Take Joy Mangano: a fierce leader, millionaire entrepreneur, inventor, investor and single mother. As a child, Mangano was always dreaming things up and then creating them. She believed that the world could be better, that she herself could help make it better. At age 12, Mangano tinkered and tampered with her family’s toaster to get it to roast and toast. She recalls, “It kind of blew up.” As a teenager, she created a fluorescent flea collar for cats and dogs to make them more easily visible to cars at night. Her convictions about her abilities–this innate tenacity, grit and her imagination of what is possible–carried over from childhood to adulthood. Her big break came with her invention of The Miracle Mop, a self-wringing mop birthed out of her frustrations with the status housekeeping quo. Despite initial challenges and low sales, she kept courage to her convictions and went on QVC to sell the product herself. In 20 minutes, she sold more than 18,000 units, and was catapulted to success. Since then, Mangano has dreamed up and sold more than $3 billion in products, including Huggable Hangers, Memory Cloud Pillow and My Little Steamer.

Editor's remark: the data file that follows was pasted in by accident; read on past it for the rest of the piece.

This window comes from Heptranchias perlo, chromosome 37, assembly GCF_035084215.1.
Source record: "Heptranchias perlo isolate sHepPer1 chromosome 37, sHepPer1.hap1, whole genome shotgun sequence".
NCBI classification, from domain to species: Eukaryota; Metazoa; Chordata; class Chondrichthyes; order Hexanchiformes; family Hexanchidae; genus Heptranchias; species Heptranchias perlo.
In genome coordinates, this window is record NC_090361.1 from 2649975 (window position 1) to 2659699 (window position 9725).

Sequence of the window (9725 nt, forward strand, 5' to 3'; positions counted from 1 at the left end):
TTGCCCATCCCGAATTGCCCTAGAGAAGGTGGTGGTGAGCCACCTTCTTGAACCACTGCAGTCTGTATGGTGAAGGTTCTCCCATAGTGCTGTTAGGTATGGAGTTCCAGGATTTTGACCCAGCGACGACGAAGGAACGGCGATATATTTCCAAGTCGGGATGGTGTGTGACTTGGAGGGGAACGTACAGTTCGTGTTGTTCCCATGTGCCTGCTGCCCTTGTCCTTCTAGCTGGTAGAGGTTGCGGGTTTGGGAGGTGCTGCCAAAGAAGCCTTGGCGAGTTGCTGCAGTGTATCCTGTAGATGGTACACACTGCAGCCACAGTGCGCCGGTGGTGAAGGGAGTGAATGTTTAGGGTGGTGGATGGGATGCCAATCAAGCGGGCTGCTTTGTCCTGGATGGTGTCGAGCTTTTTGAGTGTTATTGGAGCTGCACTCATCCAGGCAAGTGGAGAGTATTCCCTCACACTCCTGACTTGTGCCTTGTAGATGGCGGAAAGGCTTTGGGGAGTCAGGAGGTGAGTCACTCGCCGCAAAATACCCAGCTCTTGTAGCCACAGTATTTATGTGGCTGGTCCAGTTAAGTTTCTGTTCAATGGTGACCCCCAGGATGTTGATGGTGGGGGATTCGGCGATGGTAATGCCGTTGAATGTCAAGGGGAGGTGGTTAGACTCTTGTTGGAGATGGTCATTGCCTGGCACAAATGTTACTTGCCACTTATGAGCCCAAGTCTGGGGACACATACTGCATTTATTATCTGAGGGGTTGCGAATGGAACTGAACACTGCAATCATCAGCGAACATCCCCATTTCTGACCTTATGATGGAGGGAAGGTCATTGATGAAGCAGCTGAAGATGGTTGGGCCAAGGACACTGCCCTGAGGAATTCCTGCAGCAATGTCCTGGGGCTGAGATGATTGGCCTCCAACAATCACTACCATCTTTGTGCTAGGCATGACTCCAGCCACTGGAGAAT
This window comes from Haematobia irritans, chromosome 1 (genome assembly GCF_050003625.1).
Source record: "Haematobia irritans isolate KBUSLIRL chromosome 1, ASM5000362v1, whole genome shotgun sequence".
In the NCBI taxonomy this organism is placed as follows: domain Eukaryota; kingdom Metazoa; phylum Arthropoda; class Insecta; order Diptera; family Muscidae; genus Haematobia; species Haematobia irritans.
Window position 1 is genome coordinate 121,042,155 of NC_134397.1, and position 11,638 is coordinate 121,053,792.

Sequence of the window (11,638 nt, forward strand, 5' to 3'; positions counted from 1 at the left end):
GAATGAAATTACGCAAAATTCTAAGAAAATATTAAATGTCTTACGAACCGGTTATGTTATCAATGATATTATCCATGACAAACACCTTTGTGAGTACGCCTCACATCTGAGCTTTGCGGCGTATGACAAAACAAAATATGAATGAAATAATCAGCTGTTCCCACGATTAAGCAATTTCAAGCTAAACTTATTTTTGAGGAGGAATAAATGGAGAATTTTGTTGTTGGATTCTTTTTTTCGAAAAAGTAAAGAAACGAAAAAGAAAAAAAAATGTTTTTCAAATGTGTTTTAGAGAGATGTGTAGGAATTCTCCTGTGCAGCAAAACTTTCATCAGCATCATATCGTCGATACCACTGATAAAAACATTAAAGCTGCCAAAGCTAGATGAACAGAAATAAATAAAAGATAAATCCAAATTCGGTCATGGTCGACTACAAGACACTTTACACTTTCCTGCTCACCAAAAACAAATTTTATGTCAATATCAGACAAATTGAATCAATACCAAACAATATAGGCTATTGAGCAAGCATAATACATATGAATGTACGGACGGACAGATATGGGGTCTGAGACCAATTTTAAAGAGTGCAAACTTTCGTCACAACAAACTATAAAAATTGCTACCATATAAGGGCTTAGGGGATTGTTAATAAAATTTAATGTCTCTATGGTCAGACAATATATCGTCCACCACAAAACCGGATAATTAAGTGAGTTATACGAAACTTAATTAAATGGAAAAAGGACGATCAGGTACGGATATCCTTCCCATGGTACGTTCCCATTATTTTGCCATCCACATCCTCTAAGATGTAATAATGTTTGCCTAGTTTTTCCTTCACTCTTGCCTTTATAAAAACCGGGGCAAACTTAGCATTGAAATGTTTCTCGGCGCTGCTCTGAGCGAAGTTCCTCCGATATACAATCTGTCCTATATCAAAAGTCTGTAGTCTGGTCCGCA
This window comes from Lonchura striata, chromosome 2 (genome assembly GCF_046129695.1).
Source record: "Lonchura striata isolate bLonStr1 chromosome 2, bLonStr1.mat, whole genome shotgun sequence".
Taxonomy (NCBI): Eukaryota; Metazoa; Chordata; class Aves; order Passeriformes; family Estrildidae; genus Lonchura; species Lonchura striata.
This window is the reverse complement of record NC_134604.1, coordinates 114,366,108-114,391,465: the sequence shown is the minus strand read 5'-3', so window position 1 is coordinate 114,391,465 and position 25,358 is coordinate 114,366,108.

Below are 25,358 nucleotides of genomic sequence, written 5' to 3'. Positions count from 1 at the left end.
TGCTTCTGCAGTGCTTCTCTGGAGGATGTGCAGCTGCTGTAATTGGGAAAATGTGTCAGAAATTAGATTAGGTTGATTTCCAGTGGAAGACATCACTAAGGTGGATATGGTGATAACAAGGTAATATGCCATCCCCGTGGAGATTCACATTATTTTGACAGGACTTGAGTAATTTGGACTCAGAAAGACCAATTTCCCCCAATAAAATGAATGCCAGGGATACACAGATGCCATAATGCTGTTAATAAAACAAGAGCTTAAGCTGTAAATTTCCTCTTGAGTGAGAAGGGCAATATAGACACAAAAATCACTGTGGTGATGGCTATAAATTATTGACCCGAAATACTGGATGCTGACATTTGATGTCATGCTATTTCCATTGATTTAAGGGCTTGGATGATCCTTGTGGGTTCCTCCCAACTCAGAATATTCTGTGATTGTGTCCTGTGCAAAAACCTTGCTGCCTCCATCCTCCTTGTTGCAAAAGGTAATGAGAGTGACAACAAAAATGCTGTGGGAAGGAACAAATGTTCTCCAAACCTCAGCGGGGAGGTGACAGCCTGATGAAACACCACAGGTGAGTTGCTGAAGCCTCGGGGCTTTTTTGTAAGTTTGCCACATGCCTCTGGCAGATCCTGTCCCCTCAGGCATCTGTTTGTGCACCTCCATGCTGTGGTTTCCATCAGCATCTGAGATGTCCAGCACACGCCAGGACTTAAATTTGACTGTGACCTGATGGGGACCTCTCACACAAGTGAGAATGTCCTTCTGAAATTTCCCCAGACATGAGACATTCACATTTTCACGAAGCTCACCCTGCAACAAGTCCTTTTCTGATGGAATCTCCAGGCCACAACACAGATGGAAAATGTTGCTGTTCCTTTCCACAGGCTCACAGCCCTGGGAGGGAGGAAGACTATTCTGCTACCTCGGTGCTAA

On having a dream and carrying it through to completion no matter the obstacles, Mangano states, “I kind of equate it to a woman having a baby. You go into the hospital and you’re having a baby, you can’t say halfway through, ‘I’m not gonna do this anymore!’ You have to have the courage to finish. I view everything in life that way.” Mangano’s success was a product of both her dream (and keeping the dream alive) and her tribe. Family and friends were also instrumental in the financing, creation and sale of The Miracle Mop: the first prototype of the mop was assembled in her father’s auto shop; her best friend called into her QVC appearance to help drum up buzz and curiosity for the product; her company worked 24 hours a day to keep up with eventual explosive demand. Here we see the interplay between, the interweaving of a leader championing her dream and spurring her collective to action. Could one exist without the other and the other?